Maybe he wasn’t mad enough for a role so now he is taking out his anger on comic books superheroes. And i would love to see him get nominated for awards this season can you imagine how ceazy that would look like with all his speaches and comments and boozing. Glorious

  4. juice says:

    it pains me when shit people make good movies that i want to see.

    • DragonWise says:

      He is the worst when it comes to that! I’m an action movie junkie from way back, so I did see both Apocalypto and Get the Gringo on cable, and they were pretty great as genre films go! He’s a freakin’ maniac, but he knows what he’s doing behind the camera. I only watch his movies if they are on cable and I’m not directly lining his racist, misogynistic pockets. Also, he’s absolutely right about BvS and other films following that model. It really sucks that he’s right, but ya know, twice a day, stopped clock! :/

      • dj says:

        I hate to admit I agree with MG about anything. Unfortunately, I totally agree about how much $$$ are. being thrown at crap big-budget movies. I saw Indep Day 2 this summer and it was so BAD. Tons of money, talented actors, half way decent plot idea and it was still really terrible. MG is all kinds of wrong about women, LGBTQ, and many other things but not about movie making. He seems to be making smaller budget, interesting films like Clint Eastwood. Not fair, but he does have a good directors eye.

  5. Pedro45 says:

    He’s such a charmer.

  6. Locke Lamora says:

    I’m so conflicted about this. I don’t like Mel, but I really love his movies and I really love war dramas. And judging by the reviews this movie is amazing.
    Why do the best movies this year have to be made by horrible people?

    • Tash says:

      You’re so right. I was looking forward to Birth of the Nation…and this mad man knows how to make a movie :/ Ugh!

    • mila says:

      it is simple. separate art from the artist if you can. i can do it if we are not talking about a pedophile or a rapist.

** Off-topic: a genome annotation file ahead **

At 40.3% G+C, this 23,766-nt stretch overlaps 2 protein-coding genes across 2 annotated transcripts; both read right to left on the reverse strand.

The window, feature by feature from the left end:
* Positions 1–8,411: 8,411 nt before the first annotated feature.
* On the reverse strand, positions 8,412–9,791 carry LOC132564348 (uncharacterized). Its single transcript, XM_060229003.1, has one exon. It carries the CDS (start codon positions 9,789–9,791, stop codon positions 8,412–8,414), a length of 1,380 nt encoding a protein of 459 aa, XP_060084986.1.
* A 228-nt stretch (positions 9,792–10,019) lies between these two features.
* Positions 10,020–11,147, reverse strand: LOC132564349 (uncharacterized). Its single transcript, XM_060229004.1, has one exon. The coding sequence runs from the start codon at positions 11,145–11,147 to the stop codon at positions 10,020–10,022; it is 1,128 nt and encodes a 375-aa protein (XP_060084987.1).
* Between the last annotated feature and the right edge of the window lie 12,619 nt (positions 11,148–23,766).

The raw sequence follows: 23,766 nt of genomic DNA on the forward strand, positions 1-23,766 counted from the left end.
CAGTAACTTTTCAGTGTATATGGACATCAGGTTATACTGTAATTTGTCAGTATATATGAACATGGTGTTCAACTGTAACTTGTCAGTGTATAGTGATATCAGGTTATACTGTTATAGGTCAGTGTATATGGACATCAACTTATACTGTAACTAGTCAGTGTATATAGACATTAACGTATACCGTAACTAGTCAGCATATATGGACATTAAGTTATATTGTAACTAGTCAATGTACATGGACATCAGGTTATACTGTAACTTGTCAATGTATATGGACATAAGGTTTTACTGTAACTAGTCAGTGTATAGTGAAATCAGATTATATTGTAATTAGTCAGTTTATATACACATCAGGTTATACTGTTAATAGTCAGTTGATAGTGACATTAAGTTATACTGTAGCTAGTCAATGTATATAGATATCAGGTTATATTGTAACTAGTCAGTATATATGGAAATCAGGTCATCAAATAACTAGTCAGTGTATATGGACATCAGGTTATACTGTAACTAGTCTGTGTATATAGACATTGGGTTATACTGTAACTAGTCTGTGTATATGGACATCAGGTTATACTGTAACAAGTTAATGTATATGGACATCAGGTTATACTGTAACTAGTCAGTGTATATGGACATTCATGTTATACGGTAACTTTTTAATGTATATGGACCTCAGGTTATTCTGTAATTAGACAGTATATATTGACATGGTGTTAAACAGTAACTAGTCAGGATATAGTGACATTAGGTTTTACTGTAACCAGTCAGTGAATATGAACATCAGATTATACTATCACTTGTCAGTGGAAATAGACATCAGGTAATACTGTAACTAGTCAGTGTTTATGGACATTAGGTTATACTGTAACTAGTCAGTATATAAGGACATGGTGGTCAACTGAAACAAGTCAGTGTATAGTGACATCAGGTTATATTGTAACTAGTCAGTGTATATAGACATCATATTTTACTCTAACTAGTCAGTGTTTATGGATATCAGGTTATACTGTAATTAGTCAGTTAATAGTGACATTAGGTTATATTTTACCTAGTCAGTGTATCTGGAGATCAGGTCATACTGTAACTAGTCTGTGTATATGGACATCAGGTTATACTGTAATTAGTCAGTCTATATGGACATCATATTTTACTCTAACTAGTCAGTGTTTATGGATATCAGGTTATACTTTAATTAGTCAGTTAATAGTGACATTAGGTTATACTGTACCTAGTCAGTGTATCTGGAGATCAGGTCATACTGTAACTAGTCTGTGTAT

• Locke Lamora says:

        Yeah, but you are directly supporting the artist with your money if you bought a ticket.

      • Marty says:

        Homeboy literally told his ex that it would be her fault if she got “raped by a pack of n*****s”.

        So, uh…no. HARD pass on this film.

      • Naya says:

        How do you feel about wife abusers? Because I would think it would be right next to rapist.

  7. Brunswickstoval says:

    Yeah the messenger is a dick but the message is correct. It’s actually an offensive amount of money to spend on a movie.

  8. Alix says:

    Wouldn’t hit it with a barge pole.

  9. littlemissnaughty says:

    Sure, there are too many mediocre superhero movies. But they do make money. I’ve seen quite a few and for an evening of mindless entertainment, they’re great. If you don’t like them – and I shudder to think how many smaller movies could be made for one Avengers – okay. But why sh*t on the entire genre? You just sneered at everyone who enjoys them and that’s a big audience, fool!

    Btw, I’m not listening to someone who fancies himself a film critic but also starred in The Expendables 3. And The Patriot. I hate that movie.

    • Brunswickstoval says:

      But he’s not just saying he doesn’t like them. He’s questioning whether it’s worth spending so much money on films that perform so poorly. Obviously no one makes a very expensive film intending it to make no money, but there are bad directors and actors being thrown huge sums of money. Isn’t it worth questioning those decisions?

      • littlemissnaughty says:

        Do they perform poorly? I don’t think so. Even BvS raked in what, more than $800 million? They don’t perform poorly. The quality of the stories and the question whether this is the same movie over and over again is something that can be debated. But not the numbers. Suicide Squad, by all accounts not the best movie, is making money. So yeah, he doesn’t like them. I don’t like the frequency with which they’re put out because I know that many other movies won’t get made because of it. But his arguement is quality and if it’s money, he’s wrong.

      • M.A.F. says:

        Movie studios are looking at returns not quality of script and the over-all production of the movie. If the movie MAKES BACK THE MONEY then studios will continue to make superhero films regardless.

    • Mia4S says:

      “Btw, I’m not listening to someone who fancies himself a film critic but also starred in The Expendables 3. And The Patriot. I hate that movie.”

      Thank you!!!! The Patriot was basically a superhero movie and other than beautiful looking Heath Ledger, it was awful! (Hopefully Scorsese does his George Washington movie, that has potential to be great and finally be a great modern Revolutionary War movie.)

  10. Neelyo says:

    Well the outside matches the inside now. He’s right about the studios but even a broken clock is right twice a day.

    Never been a fan of movies he appeared in and I find his directing skills somewhere between Kevin Costner and Jon Favreau.